In the fall of 2012, a young Pakistani girl named Rimsha Masih was released from a three-week stint in a local prison where she had been held for blasphemy.
During her detention, Masih’s controversial case garnered international attention so it was unsurprising that when she was freed, crowds had gathered at the prison. Fearing for her safety, the Pakistani government hustled her aboard a military helicopter to be flown to an undisclosed location.
A photographer at the scene, Farooq Naeem, snapped a picture of Masih in the helicopter, with her headset on, face barely visible through a small window in the side of the chopper. It’s a powerful image, but it also captured something else – a curious detail that a source familiar with the event recently noted to ABC News: a small red patch on the helicopter pilot’s shoulder that appears to say “Department of State Air Wing” surrounding what looks like the seal of the U.S. State Department. The pilot’s face, turned towards the Pakistani military co-pilot seated next to him, is not visible.
At the time, the State Department publicly had kept its distance from Masih’s ordeal, except shortly after she was arrested when State Department spokesperson Victoria Nuland called the case “deeply disturbing.” When asked if the U.S. had been in touch with Pakistan about Masih’s detention, Nuland said then she was unsure if the U.S. Embassy in Pakistan was “on it.”
More than two weeks later, Masih was released on a Saturday and by Monday, other news had overtaken the State Department. She wasn’t mentioned in the Department’s daily briefing.
Still, the image indicates a State Department pilot was there and the small incident gave a glimpse, however brief, into the operations of the U.S. State Department’s Air Wing, formally called the Bureau of International Narcotics and Law Enforcement Affairs Office of Aviation (INL/A), a little-known but surprisingly robust air operation run in a number of foreign nations.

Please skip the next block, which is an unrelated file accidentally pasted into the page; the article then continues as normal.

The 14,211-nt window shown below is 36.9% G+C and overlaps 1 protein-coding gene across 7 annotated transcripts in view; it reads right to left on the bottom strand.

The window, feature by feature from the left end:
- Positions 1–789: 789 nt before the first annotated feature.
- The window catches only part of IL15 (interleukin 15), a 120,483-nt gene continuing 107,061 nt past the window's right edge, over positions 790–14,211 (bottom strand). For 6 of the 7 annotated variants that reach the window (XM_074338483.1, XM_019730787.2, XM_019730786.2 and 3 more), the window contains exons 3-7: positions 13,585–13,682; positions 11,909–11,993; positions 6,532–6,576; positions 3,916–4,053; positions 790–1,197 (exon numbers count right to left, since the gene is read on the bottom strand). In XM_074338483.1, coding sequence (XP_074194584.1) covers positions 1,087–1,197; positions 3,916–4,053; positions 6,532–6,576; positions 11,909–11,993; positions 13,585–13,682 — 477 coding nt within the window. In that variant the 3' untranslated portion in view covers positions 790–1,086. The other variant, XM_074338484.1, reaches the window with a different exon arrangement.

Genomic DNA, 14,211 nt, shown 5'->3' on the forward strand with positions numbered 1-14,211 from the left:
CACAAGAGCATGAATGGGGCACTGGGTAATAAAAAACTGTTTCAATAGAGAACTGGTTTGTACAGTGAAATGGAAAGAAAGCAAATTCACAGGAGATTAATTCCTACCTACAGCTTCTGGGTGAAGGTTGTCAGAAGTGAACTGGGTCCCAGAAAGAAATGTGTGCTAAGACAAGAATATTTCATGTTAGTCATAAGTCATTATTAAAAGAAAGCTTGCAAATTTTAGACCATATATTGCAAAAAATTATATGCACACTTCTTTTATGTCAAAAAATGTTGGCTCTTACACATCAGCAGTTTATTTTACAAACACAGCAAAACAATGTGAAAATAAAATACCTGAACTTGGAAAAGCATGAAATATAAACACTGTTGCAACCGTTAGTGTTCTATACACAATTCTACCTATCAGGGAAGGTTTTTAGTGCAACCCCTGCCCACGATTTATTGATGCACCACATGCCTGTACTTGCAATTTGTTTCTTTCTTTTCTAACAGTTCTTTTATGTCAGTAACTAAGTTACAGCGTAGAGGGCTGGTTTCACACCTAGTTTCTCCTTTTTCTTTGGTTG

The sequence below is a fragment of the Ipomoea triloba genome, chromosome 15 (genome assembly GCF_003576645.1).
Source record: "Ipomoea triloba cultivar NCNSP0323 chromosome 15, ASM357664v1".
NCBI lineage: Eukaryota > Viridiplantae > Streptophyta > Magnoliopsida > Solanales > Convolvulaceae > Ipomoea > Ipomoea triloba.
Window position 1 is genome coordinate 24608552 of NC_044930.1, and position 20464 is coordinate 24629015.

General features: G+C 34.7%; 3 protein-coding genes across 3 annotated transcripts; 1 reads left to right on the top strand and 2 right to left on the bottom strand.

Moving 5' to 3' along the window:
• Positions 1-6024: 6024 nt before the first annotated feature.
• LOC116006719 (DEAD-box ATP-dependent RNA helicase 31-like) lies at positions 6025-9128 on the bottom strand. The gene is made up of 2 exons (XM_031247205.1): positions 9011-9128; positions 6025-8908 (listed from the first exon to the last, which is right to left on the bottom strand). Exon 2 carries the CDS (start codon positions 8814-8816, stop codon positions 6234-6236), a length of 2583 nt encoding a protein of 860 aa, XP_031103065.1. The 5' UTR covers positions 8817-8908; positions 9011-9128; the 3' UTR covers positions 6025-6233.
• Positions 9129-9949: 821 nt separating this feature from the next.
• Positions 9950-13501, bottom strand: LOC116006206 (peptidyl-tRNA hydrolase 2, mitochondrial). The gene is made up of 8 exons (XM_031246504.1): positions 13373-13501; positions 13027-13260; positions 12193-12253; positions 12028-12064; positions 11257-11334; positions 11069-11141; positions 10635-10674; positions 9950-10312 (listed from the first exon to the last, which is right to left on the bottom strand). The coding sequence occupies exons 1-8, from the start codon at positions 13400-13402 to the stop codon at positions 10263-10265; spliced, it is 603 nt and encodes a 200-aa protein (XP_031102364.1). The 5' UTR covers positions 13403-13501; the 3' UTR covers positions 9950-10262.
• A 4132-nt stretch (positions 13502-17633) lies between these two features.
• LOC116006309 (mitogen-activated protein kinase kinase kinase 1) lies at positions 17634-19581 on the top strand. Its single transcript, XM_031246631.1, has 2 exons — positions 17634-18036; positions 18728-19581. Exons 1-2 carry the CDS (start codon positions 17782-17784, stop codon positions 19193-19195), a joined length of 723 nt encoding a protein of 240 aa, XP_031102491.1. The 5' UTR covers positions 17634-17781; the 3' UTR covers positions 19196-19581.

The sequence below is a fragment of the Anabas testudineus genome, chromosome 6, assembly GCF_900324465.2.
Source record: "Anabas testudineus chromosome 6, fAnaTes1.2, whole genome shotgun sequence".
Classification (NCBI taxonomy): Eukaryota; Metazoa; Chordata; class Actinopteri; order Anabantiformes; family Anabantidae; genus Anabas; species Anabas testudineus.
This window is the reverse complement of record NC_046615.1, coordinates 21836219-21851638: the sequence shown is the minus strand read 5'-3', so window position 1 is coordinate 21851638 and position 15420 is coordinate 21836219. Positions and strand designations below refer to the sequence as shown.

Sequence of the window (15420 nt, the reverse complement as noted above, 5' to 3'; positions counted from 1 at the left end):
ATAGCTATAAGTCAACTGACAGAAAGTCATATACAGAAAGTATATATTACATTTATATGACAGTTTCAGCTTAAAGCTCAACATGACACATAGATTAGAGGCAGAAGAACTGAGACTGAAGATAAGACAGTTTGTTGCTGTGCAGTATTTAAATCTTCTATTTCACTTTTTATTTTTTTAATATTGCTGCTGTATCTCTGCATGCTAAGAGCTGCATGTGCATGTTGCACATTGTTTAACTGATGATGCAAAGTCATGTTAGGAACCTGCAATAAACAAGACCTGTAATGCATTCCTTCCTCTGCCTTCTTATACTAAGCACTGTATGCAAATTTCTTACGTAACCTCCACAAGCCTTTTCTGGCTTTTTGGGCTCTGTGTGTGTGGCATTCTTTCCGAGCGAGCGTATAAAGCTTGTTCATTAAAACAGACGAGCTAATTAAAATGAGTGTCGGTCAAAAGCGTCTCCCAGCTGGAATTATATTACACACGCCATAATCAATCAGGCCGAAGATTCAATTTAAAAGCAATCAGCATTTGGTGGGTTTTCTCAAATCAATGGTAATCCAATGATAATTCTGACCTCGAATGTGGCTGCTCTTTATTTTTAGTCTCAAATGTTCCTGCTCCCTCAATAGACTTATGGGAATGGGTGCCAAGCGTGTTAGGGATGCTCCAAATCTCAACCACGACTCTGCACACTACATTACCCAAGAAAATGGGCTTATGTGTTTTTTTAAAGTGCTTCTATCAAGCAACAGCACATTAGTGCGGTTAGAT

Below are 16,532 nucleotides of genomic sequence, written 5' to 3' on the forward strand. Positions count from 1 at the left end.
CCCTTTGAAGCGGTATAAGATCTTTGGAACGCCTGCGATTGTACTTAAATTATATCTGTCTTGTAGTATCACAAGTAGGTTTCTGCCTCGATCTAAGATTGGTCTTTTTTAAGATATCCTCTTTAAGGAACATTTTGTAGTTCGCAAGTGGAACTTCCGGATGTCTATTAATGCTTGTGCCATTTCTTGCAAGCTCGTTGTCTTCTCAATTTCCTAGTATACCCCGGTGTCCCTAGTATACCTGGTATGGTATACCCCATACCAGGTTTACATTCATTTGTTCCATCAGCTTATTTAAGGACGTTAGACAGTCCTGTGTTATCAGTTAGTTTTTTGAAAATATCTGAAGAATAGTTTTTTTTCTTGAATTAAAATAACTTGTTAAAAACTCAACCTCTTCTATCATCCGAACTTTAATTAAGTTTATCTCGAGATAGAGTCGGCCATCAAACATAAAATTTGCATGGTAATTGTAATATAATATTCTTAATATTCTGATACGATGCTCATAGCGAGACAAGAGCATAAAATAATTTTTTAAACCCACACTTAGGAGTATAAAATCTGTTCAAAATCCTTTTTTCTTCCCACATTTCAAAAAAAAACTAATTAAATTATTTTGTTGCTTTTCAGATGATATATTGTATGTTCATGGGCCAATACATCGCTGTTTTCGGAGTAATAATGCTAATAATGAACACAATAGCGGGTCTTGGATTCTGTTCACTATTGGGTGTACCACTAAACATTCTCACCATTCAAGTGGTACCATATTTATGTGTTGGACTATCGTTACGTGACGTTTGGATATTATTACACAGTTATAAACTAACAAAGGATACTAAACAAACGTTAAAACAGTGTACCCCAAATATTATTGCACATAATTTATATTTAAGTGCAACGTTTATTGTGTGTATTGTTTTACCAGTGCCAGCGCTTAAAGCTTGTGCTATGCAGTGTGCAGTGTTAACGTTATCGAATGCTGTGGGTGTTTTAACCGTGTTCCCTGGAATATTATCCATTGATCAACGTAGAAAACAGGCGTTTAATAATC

“The Department of State Air Wing operates a large number of helicopters and airplanes relatively unnoticed all over the world,” a source familiar with Air Wing operations told ABC News. “Most Americans have no idea that the program exists at all.”
The Air Wing, established in the mid-1980s, was originally intended solely “for the purpose of conducting aerial eradication and interdiction operations in drug-producing countries under bilateral agreements,” according to the State Department. A 2011 State Department magazine described the organization’s earliest missions as crop dusting over drug-production fields in Guatemala and Colombia. But over the years mission requirements expanded to “counter-terrorism, border security/law enforcement, and embassy transportation missions.”
The State Department says it currently employs 150 aircraft in the Air Wing, down from approximately 240 in 2010 – still more than the air forces of some smaller countries. A 2010 State Department fact sheet said then that the Air Wing operated in eight nations: Afghanistan, Bolivia, Colombia, Guatemala, Iraq, Mexico, Pakistan and Peru. Recently the State Department said it’s now active in five: Afghanistan, Colombia, Iraq, Pakistan and Peru.
Air Wing’s formal relationship with Pakistan began in 2002, when it was brought in to help “combat the smuggling of narcotics, goods, arms and ammunition,” the State magazine said. The U.S. provided helicopters and “train[ed] Ministry of Interior personnel to fly and maintain them.”
In general the Air Wing also conducts what the State Department calls “personnel and cargo movement” and “other missions as agreed upon between the U.S. Embassy and the Host Nation,” either of which may explain their subtle involvement in Masih’s case.
A State Department Air Wing spokesperson declined to directly address the Air Wing pilot being spotted with Masih, except to say that State Department assets are operated under the Pakistani Interior Ministry’s own air wing.
“We were encouraged that the Government of Pakistan provided security for Rimsha and her family,” the spokesperson said.
[Editor's Note: The original version of this report identified the aviator with the State Department patch as the co-pilot of the aircraft and the other aviator as the pilot. This version has been updated to clarify the roles were reversed.]